I helped out with a learning festival during November last year; an idea generated within and for a specific business unit in my company. I ran some career development planning and change leadership workshops. It was great to be part of something as wide as the festival, something with a narrative to latch on to.
Subject matter like personal resilience, career aspiration and trust typically take a lot of rapport to get things flowing from participant contributions. In this case the genesis of the festival was from outcomes of our annual employee opinion survey, so the participants had asked for it directly. That gave some momentum, and the workshops were positioned as a conversation starter. Ironically, this made me feel a little more performance pressure; I really wanted to use this opportunity.
I’ve mentioned in this blog previously something I once heard and that I still subscribe to: the greatest outcome a person can walk away from a workshop with is to be inspired. Contrast that with something a facilitator I have gotten to know this year through the IAF, Rhonda Tranks, signs off her email with: “It is better to reflect the light than to be a source of it.” This saying sums up facilitation, and is what I should have done, but I broke the rule. Perhaps I was too eager, trying too hard.
Regardless, I received some feedback afterwards that I had inspired many of the 100 or so people that I had trained during that fortnight. I had consciously decided to share my own personal stories. I hadn’t meant to be the source of that inspiration, but rather my intent was to use my stories (particularly early on in each workshop) to give permission to everyone else to do the same.
My rationale for taking this approach for the learning festival was based on the following. The audience were finance professionals; I am of a similar professional background originally and I understand the prevailing traits of work ethic, being reserved and seeing black and white. My stories were either in parallel with the participants’ lives or representative of a possible future for their careers. Specifically, my stories of shifting careers into facilitation, and consciously building upon the skill of resilience this past year, after going through great personal loss.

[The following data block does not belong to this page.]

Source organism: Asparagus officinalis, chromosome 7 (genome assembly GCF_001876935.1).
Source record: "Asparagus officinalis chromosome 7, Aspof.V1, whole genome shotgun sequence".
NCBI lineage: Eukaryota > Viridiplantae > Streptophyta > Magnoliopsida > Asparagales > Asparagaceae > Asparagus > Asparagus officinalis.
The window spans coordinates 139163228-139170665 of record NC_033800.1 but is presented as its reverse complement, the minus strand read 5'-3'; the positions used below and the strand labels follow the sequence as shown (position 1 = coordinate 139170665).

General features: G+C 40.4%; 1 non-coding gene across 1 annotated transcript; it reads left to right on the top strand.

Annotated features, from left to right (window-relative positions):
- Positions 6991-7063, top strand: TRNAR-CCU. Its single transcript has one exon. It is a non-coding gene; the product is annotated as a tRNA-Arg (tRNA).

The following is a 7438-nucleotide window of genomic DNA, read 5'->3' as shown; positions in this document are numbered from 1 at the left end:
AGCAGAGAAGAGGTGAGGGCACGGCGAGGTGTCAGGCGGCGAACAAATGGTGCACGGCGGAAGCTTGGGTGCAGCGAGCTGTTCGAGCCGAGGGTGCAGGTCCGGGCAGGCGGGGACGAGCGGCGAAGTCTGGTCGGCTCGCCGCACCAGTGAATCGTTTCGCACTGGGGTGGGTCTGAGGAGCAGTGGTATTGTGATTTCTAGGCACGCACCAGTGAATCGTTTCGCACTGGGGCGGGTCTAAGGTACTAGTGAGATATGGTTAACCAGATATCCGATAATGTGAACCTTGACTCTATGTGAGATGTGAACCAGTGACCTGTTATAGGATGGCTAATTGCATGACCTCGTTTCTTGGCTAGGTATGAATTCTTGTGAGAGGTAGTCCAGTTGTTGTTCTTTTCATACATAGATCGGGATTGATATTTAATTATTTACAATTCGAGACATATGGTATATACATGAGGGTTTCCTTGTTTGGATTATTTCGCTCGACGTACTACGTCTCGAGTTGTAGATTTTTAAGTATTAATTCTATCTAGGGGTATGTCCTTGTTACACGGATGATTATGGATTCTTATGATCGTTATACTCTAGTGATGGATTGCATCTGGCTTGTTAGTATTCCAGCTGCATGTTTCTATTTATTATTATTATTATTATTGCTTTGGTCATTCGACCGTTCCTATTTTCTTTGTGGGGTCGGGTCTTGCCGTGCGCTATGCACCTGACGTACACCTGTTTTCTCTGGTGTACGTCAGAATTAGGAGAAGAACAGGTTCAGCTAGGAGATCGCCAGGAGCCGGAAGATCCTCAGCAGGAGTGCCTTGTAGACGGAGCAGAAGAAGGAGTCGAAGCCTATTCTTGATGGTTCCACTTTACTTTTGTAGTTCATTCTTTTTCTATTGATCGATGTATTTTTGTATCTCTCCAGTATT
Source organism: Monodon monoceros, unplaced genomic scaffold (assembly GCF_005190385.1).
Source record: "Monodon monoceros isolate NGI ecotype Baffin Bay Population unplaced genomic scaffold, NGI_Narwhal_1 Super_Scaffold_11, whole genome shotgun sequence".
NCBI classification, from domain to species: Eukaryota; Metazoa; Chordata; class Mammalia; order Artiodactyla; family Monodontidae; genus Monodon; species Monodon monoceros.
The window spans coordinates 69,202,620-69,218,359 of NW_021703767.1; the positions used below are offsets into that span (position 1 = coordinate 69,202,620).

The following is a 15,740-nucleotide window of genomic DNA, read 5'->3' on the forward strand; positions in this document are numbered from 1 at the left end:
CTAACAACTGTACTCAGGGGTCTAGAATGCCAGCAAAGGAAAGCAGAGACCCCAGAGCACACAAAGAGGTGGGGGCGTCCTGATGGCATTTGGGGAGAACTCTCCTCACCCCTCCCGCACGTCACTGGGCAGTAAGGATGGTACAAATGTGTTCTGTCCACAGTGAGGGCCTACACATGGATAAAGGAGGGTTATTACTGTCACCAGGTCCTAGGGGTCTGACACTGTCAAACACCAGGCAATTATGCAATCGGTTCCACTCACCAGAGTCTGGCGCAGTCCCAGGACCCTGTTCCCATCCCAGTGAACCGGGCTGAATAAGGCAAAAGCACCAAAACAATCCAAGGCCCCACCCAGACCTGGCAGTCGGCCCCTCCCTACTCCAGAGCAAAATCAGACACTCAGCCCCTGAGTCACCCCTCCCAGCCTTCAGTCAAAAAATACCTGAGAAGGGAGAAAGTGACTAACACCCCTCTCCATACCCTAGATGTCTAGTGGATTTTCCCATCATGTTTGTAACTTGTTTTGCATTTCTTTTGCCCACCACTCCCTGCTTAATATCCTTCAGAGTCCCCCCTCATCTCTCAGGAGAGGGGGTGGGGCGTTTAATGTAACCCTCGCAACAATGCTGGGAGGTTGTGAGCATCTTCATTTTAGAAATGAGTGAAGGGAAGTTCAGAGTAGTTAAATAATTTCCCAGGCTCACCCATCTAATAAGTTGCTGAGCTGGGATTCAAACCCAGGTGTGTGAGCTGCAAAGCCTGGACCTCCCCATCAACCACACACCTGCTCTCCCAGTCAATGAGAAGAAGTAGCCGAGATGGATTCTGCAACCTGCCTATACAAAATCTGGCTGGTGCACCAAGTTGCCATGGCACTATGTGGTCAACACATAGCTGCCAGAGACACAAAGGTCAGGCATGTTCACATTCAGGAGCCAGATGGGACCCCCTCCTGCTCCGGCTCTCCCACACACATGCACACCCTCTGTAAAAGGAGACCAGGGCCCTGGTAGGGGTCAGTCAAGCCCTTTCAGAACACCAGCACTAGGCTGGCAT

My stories were all aimed at showing how I had applied core learnings in the workshop content to my life. To believe in the learning outcomes enough to be deeply authentic, I embrace them into my life. This is the true whole-of-life approach for a facilitator as I see it – this leaves no room for fakery. The best way to connect with the value-set of participants is to connect with your own first. When telling these stories I was candid, direct and I explained why I was going further than what might happen in a normal training experience. The mood was sober and my approach uncompromising. At worst it was something different, at best it hit a nerve.
Either way, it’s the best feedback I’ve received in years. I did what it took to make that difference to people’s lives, so no point in any regrets. But I also know I can still get better with my facilitation, and if I coaxed other people’s stories out instead, even with a challenging audience, I’ll be arranging inspiration rather than being it. That’s facilitation nirvana.